The answer I'm going for is to tell the truth, and I don't see why that should create a problem. Yes, time and effort have been spent in order to prepare that meal, and she's the only one at the table who seems to have a problem with it while all the others are digging in and helping themselves to seconds. But there is a way to make everyone happy, and that's to behave in a congruent manner.

Congruence is a term most of us have tried to avoid since highschool geometry and algebra, but fret not - in the words of Billy Connolly: I have no intention of going there. In this case, congruence is the term for being true to yourself. I mean this not just in a fashion-sense, but rather in your dealings with yourself and in your relationships with other people. You may find it has to do with self esteem and honesty. As far as I'm concernced it's all interlinked, which means by changing one behaviour (or even just your attitude), you can change them all.

To be congruent implies that you laugh when you're happy and cry when you're sad, and what's more - you don't feel bad about it. You live according to your values and you're not afraid to admit to your fears. Being congruent also means giving unpleasant feedback, but if you find a way to communicate without putting blame on the other person, nobody's feelings will get hurt. In this case, the young woman has the option to thank the host for the wonderful meal and acknowledge the love that went into making it. She should then also be able to confess that it is not to her taste and ask if she can go fix herself a sandwich.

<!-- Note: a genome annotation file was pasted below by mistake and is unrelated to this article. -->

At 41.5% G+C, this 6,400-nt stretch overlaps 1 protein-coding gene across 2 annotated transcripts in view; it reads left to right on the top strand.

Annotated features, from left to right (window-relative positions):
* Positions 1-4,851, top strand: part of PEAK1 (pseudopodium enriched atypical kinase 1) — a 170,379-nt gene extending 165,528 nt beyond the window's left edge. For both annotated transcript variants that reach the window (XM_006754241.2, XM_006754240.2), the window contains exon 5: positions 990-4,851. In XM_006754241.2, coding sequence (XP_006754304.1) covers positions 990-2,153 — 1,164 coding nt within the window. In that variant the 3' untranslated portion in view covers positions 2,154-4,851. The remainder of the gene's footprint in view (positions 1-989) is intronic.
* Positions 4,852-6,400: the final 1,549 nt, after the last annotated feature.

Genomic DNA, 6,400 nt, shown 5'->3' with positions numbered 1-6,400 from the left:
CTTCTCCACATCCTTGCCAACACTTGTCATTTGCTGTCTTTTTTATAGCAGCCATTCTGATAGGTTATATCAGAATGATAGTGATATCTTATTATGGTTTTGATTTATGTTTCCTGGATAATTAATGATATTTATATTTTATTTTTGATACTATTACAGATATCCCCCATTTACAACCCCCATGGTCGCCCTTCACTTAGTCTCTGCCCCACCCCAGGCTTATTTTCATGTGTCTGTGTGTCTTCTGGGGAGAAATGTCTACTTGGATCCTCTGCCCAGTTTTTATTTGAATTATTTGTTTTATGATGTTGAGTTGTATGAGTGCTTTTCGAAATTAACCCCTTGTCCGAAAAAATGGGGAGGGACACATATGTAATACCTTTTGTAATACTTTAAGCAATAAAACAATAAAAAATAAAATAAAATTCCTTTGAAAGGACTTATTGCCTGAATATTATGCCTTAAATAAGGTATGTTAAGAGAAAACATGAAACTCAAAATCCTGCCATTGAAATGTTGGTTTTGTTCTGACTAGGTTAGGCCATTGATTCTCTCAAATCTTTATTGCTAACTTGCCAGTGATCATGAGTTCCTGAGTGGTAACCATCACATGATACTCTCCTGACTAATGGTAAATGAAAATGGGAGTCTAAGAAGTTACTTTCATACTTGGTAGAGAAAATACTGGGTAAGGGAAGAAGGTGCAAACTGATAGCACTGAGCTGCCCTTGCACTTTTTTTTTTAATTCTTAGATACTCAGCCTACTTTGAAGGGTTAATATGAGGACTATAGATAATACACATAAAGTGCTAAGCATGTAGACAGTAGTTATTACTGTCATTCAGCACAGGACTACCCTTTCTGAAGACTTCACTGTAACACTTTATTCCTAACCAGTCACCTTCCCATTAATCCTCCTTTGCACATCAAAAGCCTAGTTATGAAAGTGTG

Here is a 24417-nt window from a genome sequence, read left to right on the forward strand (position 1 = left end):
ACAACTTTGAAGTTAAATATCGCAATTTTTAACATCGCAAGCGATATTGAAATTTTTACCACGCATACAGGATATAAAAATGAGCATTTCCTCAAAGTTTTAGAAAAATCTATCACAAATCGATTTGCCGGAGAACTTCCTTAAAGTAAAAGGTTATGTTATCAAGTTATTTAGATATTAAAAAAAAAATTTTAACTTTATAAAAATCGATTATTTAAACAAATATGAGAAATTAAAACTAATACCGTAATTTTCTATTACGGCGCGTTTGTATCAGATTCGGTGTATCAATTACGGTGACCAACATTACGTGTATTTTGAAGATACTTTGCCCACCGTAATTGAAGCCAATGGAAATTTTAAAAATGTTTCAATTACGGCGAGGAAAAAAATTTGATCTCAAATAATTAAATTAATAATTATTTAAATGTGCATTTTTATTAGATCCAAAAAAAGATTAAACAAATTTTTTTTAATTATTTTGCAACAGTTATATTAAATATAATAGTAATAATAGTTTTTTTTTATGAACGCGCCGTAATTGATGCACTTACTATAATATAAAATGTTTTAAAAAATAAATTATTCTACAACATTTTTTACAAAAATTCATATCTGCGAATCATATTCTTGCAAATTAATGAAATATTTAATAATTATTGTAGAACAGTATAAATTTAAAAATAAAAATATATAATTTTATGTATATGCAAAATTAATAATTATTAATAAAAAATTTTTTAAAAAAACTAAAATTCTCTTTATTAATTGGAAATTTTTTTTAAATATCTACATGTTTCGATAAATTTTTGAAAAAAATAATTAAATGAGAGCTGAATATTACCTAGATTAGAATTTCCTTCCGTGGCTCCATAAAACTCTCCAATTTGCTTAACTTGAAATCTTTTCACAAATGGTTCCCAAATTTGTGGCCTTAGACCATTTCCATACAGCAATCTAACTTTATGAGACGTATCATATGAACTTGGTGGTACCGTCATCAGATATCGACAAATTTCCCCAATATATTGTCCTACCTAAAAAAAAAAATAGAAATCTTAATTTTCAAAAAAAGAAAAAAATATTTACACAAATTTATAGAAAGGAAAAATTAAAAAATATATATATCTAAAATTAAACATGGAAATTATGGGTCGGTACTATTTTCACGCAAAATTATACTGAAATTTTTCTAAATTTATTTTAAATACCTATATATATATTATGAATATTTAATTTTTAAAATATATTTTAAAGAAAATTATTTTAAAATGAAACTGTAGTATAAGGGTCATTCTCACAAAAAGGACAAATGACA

There's no point in being overly mortified or humble, because she should not have to apologise for her taste. She may want to acknowledge it if she thinks the situation is awkward, but I'm convinced the less of a deal one makes of it, the easier it will be for the host to gracefully accompany you to the kitchen and point you towards the pantry. After all, nobody's attacking them as a person, and if their self esteem is intact, i.e. not depending upon everybody loving their food, they will see that this is just a case of someone preferring their meals prepared in a different manner. The easiest comparison here is that not everybody loves steak, and even amongst those who love it, they don't all eat it done equally.

Over the next few weeks I'd like to talk some more about self esteem and congruent behaviour, and give you some markers what to look out for as well as some tools to work with.

Til next time!

For those of you unfamiliar with the Billy Connolly reference, you can watch the stand-up sequence here. Caution, contains explicit and strong language!